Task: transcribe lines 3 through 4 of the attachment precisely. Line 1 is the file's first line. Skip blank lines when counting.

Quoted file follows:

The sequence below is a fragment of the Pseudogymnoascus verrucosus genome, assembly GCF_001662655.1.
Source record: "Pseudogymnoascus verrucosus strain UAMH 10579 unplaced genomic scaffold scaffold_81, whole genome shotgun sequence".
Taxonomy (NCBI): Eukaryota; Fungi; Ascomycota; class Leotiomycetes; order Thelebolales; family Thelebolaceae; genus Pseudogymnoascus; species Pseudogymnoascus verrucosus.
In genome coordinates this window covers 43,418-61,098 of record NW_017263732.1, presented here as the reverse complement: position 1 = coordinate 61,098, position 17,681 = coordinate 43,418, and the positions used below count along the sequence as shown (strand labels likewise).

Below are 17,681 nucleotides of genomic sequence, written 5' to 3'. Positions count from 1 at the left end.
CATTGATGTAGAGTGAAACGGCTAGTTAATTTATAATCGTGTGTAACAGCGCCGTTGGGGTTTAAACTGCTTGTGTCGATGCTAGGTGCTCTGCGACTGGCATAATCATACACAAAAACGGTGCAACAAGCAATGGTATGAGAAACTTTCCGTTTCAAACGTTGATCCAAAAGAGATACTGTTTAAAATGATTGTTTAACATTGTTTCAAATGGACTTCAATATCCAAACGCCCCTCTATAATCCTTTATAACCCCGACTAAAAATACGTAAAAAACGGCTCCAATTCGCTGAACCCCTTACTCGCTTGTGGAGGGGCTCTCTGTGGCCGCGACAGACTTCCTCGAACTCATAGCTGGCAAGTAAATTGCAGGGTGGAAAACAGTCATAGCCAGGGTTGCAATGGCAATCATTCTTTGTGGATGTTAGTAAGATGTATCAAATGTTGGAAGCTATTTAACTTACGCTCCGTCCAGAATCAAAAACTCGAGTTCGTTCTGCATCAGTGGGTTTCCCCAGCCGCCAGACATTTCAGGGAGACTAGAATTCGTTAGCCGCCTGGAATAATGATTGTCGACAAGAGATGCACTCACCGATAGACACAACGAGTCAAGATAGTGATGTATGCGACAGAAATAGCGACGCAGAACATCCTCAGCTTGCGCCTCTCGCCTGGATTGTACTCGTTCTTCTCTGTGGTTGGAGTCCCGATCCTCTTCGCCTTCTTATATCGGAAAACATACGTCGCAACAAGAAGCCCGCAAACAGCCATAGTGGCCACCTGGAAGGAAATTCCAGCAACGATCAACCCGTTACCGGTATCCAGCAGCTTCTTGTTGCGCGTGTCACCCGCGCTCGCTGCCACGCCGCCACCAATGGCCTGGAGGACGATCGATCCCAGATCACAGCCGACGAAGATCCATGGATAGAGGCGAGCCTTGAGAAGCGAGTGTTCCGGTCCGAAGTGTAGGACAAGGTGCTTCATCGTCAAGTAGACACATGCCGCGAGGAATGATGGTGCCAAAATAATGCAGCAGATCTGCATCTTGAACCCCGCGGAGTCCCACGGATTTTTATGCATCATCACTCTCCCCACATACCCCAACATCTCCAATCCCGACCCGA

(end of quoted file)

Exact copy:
Taxonomy (NCBI): Eukaryota; Fungi; Ascomycota; class Leotiomycetes; order Thelebolales; family Thelebolaceae; genus Pseudogymnoascus; species Pseudogymnoascus verrucosus.
In genome coordinates this window covers 43,418-61,098 of record NW_017263732.1, presented here as the reverse complement: position 1 = coordinate 61,098, position 17,681 = coordinate 43,418, and the positions used below count along the sequence as shown (strand labels likewise).